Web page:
Justin Raimondo — AntiWar.com July 31, 2017
When former FBI chief Robert Mueller was appointed as Special Counsel to preside over the “Russia-gate” probe, official Washington sang hosannas. Democrats, Republicans, the pundits, and the cocktail party chatterers of every persuasion swooned over his “impeccable” credentials.
That should’ve served as a warning sign, right there. Because what are those credentials? What is the Mueller record, and why does it inspire confidence in all the usual suspects?
Mueller has been consistently wrong about every important investigation he’s been involved in: and not only that – he’s erred on the side of a group-thinking warmongering and utterly clueless political class.
Let’s start with the most egregious case: the “Amerithrax” investigation. When, in the wake of the 9/11 attacks, letters containing anthrax showed up at the offices of NBC, the New York Post, and two US Senators, then FBI Director Mueller mobilized his agency to get to the bottom of a crime that shocked the nation – and helped push us into the Iraq war. Colin Powell used the anthrax attacks in his talking points for war with Iraq, telling the United Nations:
“Less than a teaspoon of dry anthrax, a little bit about this amount – this is just about the amount of a teaspoon – less than a teaspoon full of dry anthrax in an envelope shutdown the United States Senate in the fall of 2001. This forced several hundred people to undergo emergency medical treatment and killed two postal workers just from an amount just about this quantity that was inside of an envelope.”
The Iraqis, intoned Powell, had never accounted for their biological weapons. The implication was clear: the Iraqis were behind the anthrax attacks. Americans were told by their government that another terrorist attack utilizing biological weapons was imminent: they rushed to the hardware stores and bought up duct tape and plastic tarps. Mueller appeared before Congress, testifying that cooperation between Iraq and al-Qaeda on US terrain represented a direct threat:
“Secretary Powell presented evidence last week that Baghdad has failed to disarm its weapons of mass destruction, willfully attempting to evade and deceive the international community. Our particular concern is that Saddam may supply al-Qaeda with biological, chemical, or radiological material before or during a war with the US to avenge the fall of his regime. Although divergent political goals limit al-Qaeda’s cooperation with Iraq, northern Iraq has emerged as an increasingly important operational base for al-Qaeda associates, and a US-Iraq war could prompt Baghdad to more directly engage al-Qaeda.”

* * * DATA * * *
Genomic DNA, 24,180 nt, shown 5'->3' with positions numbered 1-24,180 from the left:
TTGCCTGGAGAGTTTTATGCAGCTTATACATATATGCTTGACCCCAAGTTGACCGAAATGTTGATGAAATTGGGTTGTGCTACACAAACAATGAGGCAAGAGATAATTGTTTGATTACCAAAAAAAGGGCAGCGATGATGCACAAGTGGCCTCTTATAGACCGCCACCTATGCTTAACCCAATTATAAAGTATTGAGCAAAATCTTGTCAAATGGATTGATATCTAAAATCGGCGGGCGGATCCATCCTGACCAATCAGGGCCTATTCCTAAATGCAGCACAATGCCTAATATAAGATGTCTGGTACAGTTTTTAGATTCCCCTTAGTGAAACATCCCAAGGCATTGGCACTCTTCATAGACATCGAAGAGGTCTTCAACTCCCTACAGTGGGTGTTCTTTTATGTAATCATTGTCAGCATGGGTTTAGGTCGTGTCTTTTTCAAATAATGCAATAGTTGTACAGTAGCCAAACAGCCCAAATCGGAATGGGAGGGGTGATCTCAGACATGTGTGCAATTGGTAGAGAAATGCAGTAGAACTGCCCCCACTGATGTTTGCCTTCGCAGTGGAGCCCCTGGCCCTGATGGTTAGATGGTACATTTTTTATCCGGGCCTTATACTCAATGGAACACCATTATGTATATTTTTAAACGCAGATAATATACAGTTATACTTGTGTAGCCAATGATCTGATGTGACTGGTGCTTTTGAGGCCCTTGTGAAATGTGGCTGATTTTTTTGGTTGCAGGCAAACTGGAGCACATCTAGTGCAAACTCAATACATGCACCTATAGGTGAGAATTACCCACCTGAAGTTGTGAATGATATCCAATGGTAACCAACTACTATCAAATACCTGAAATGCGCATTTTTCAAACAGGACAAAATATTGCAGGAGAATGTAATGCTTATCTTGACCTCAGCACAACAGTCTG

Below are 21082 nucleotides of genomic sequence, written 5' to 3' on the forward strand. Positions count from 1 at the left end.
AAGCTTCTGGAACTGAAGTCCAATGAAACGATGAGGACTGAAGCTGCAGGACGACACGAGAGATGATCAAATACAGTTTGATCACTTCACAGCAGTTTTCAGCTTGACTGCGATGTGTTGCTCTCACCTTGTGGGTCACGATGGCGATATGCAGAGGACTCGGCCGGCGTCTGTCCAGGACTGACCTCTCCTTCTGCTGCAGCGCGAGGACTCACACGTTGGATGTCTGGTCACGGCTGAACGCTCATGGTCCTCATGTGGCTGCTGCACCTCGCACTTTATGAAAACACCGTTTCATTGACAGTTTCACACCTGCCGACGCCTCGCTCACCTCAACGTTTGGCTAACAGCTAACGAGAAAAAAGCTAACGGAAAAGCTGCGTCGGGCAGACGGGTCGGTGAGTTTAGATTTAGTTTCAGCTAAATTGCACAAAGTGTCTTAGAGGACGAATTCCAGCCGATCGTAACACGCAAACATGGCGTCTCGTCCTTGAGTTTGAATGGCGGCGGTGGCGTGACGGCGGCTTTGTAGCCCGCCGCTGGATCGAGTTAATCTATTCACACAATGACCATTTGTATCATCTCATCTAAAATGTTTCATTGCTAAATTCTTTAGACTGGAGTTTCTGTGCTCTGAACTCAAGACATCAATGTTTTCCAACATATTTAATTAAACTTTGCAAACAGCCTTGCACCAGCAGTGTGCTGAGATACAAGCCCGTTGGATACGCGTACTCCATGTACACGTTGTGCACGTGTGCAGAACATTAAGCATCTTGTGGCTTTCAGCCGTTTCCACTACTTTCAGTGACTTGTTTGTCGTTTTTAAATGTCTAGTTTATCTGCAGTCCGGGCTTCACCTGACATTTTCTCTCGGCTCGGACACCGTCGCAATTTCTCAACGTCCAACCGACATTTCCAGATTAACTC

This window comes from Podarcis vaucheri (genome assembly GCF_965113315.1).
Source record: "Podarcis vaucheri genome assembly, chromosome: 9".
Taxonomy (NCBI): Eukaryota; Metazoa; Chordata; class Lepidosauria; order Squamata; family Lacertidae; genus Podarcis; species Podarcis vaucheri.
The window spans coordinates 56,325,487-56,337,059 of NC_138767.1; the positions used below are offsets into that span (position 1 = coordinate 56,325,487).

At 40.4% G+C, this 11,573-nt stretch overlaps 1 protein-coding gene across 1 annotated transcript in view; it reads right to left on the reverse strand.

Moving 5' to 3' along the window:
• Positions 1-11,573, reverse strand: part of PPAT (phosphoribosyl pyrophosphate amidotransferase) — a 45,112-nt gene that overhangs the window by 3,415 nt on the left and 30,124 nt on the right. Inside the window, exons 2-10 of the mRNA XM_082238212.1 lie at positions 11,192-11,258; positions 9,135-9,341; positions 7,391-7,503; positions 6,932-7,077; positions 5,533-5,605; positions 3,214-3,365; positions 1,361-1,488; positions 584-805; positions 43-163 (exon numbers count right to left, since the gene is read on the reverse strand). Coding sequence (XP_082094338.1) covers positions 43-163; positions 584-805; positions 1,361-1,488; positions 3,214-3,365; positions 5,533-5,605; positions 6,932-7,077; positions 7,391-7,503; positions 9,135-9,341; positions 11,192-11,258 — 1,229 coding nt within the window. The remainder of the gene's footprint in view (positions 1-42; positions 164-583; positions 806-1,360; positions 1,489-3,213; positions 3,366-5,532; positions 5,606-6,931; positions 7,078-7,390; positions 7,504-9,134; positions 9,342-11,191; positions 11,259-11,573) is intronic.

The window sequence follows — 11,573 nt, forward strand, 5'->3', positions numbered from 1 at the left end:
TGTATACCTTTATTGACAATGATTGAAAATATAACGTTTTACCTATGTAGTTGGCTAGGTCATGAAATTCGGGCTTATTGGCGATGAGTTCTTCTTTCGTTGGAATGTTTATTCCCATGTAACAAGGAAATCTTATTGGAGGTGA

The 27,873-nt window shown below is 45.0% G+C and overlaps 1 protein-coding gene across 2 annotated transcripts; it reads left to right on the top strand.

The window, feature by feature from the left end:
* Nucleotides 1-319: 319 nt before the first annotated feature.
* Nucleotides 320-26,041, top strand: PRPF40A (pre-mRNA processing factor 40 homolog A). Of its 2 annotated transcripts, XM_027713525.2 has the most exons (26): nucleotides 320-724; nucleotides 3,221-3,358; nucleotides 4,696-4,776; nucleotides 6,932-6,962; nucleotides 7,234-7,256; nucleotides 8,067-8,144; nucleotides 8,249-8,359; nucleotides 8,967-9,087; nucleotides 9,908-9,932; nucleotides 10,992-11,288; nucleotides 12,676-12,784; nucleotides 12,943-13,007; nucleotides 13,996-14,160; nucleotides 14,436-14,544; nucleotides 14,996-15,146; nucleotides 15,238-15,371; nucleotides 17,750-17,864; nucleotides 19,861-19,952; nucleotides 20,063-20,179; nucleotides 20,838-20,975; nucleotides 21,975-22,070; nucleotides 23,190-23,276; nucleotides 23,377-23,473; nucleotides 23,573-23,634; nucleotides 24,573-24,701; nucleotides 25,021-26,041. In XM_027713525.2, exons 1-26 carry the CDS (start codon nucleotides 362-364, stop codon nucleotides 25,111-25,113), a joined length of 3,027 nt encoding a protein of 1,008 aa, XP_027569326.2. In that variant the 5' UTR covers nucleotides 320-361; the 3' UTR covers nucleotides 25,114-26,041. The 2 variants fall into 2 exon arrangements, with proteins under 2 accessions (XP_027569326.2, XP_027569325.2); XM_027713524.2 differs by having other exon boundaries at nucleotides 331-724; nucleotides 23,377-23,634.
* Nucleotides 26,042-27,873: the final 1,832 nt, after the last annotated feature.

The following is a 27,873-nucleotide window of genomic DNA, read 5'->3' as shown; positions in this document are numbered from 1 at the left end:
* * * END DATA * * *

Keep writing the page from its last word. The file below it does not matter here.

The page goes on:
A month later, the invasion of Iraq began.
And the anthrax investigation dragged on. The probe focused on one Steven Hatfill, a former employee of USAMRIID, the primary US government bio-weapons research lab. Given the weaponized nature of the anthrax contained in the letters, FBI investigators were convinced that a scientist connected to anthrax research was the culprit. But why fixate on Hatfill?
This focus was due largely to the efforts of two individuals who were not experts in the field. Instead of homing in on the science – trying to trace the peculiar anthrax strain found in the deadly missives, which had killed 17 people – the FBI investigation under Mueller’s direction was based on purely circumstantial evidence uncovered by two individuals with little to no scientific knowledge: one was Don Foster, a Vassar College professor whose claim to fame was tracking down Newsweek columnist Joe Klein as the anonymous author of Primary Colors, a roman a clef about Bill Clinton’s scandal-plagued career. The other was Barbara Hatch Rosenberg, a molecular biologist and former advisor to President Clinton on bio-weapons, who believed that the anthrax attacks were the unintended consequence of a secret CIA project gone awry and that the FBI wasn’t making any arrests because it would reveal the government’s responsibility for the whole affair.
Like the amateur “investigators” of the Twitterverse, who today weave elaborate conspiracy theories linking various Trump administration figures to murky Russian operatives, Foster had done some digging and uncovered a pile of circumstantial “evidence” pointing to Hatfill: he dug up an interview with Hatfill during his tenure at the National Institutes of Health in which he outlined how bubonic plague could be manufactured and launched in someone’s garage. Foster also found an unpublished novel written by Hatfill that described a biological warfare attack on Washington, D.C. More “clues”: Hatfill had been in Rhodesia during an anthrax outbreak that occurred during the 1970s, and had been a student at a medical school in the town of Greendale – the name of the made up school listed as the return address on the anthrax letters.